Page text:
Yes, you might be surprised about this one, considering that many of the games that we play do indeed come from mods themselves. Half-Life is a loosely modded version of Quake, and the first version of Counter-Strike came from Half-Life itself. Dota 2 and League of Legends, among all other multiplayer online battle arenas (MOBAs) out there, are all either direct or spiritual derivatives of Defense of the Ancients (DotA), which is, in turn, a map modded from Blizzard’s WarCraft 3 editor.
And do not even get me started on Skyrim, Grand Theft Auto (GTA) 5, Team Fortress 2 (TF2), Dawn of War, and all the other ones out there that have extensive modifications of their own.
To be honest, developers stand across all areas in the spectrum when it comes to the question of game modding. On the one hand, developers do provide extensive official tools for their players to mod the game: this is considered to be a staple feature of Bethesda’s games, in which the developer provides easy-to-use kits in order to enable gamers to add content to the game. Usually, it ends up in a very smooth experience for the modders involved, as well as a voluminous amount of high-quality content that makes players play these games over and over again.
On the other side of the coin, companies like Nintendo are notorious for taking a lot of legal actions to defend their intellectual property (IP) rights. They have sent many cease-and-desist letters to modders, especially when they get wind of the persons behind these modding attempts. However, this is no fault of Nintendo’s alone, as the Japanese approach to modding is straightforward and strict. Here’s the deal, according to an article on modding published on JD Supra:
“The Japanese government recently expanded regulations under its Unfair Competition Prevention Law to make modding game save data and game consoles punishable by up to five years in jail and up to $46,000 in fines.”
A hefty price to pay indeed, don’t you think?
One possible reason why developers do not like modders is that their creations reduce the value of official downloadable content (DLCs) that may come out for the game. After all, why spend more money for the game if you could just get free (and arguably high-quality) content for free?
The history of modding has always been interesting to watch.
In the old days, Electronic Arts (yes, that’s EA) released the Adventure Construction Set, a computer game creation system, in 1984 on the Commodore 64, an 8-bit home computer introduced in 1982. It gave users the chance to construct their own adventure games. It served as an ancestor and direct predecessor of the numerous map editors that game developers would later package with games to facilitate modding in the form of editing in-game content, map creation, and campaign conceptualization. This went to another level later on in the 1980s and 1990s, when computers became more accessible to the commoner out there.
Doom, the iconic first-person shooter game, was the title that defined PC gaming and modding in those decades. With the game’s code being published in 1997 by id Software, Doom’s fans have instituted one of the earliest, largest, and most active modding communities ever.
With the fact that anyone could use the code as long as it did not have any commercial intentions, Doom fans have been able to endlessly download, install, and change the source code underlying Doom for over two decades.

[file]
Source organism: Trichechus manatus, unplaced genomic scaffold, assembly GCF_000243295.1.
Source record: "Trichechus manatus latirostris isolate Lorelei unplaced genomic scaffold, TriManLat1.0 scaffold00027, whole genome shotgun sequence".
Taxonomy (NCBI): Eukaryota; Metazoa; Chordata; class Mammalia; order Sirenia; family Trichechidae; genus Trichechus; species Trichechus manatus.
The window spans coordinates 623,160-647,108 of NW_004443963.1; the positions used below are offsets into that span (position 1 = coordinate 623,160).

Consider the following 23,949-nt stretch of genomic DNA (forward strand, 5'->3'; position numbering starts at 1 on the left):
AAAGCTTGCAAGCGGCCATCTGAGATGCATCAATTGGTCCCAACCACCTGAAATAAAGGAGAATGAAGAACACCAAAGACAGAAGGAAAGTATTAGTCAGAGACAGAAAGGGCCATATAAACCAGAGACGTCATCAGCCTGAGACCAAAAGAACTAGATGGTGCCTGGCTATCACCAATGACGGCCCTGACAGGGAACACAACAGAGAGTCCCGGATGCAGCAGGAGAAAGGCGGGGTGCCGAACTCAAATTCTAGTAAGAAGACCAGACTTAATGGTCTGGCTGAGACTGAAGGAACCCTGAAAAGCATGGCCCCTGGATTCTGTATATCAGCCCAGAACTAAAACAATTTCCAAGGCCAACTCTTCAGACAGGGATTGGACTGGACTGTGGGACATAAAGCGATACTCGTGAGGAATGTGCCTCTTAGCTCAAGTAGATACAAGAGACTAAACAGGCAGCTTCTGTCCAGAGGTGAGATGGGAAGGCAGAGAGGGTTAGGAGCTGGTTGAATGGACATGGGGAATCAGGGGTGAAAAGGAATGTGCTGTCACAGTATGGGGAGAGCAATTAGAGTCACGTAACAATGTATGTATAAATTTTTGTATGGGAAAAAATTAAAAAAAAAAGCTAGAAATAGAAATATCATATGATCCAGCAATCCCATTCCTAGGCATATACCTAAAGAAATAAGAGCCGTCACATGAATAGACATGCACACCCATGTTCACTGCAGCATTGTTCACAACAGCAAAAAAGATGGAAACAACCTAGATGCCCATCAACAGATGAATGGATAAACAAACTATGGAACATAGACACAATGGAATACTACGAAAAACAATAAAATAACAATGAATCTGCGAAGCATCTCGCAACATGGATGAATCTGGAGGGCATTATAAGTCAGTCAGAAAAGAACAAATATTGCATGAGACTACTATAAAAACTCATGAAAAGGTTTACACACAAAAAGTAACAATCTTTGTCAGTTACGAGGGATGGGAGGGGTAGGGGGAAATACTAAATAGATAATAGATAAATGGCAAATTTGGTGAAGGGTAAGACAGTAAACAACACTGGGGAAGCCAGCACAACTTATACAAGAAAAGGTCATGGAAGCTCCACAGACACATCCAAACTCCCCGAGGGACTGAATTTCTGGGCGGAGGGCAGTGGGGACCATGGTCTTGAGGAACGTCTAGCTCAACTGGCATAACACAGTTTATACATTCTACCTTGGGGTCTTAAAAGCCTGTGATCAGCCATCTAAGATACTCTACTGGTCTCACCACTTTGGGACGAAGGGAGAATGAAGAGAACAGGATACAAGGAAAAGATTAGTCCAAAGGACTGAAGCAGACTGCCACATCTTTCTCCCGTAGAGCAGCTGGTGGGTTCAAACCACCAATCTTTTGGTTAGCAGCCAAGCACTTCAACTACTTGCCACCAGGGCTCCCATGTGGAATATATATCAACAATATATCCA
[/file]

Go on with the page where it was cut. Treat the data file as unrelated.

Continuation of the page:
As for the end result? It became a eureka moment in gaming history: The Doom mod community took a 24-level-long game and added near-infinite levels to it, made different varieties of the game, and even ensured that future releases of the game, such as Aliens TC and Brutal Doom, would be optimized for everyone to enjoy.
Then, everything else followed: We all know the stories of how Half-Life and Counter-Strike were made, as well as how a completely new gaming genre came into existence, thanks to Defense of the Ancients (which is in itself is a mod of a popular RTS title called Warcraft III: Reign of Chaos).
Basically, there are three general ways that games approach the question of modding. First, there is something called a “free-for-all” approach: Electronic Arts, for the most part, followed this model. In this approach, people can do what they want with the open-sourced aspects of the game, so long as they give credit to the original developers and they distribute any mod’s source code under the same license.
In this way, developers are able to benefit from the mod community’s experience with the game and produce a game that best suits its most likely demographic. Win-win solution indeed!
The second approach is the “contractual” approach, where people get paychecks whenever they make a mod that helps improve the game. Bethesda is one big example of this; same goes for Valve (especially for its skins). In this way, companies are able to benefit from having programmers fix and improve their games without employing them (though there were many modders who became permanent fixtures of the gaming industry afterward).
The third approach is the “middle ground” system, where developers allow you to do what you want, as long as you do not inject cheats or inappropriate content within a game. They may not publicly support or expressly allow for the modding of their games, but at the same time, they do not enforce their rights against modders, which is a way of saying, “cause no harm, and we will let you be.”
The final approach is the “no mods at all” state, where developers actively deter and prohibit modders from touching any part of their game. This is done by publishers who would like to keep their IP as clean as possible.
In the current setting, there is a spectrum of contexts in which the game modding community exists. However, as long as developers give people the tools to edit their games, modding is here to stay.
Besides, if you were a game developer, won’t you appreciate the free content?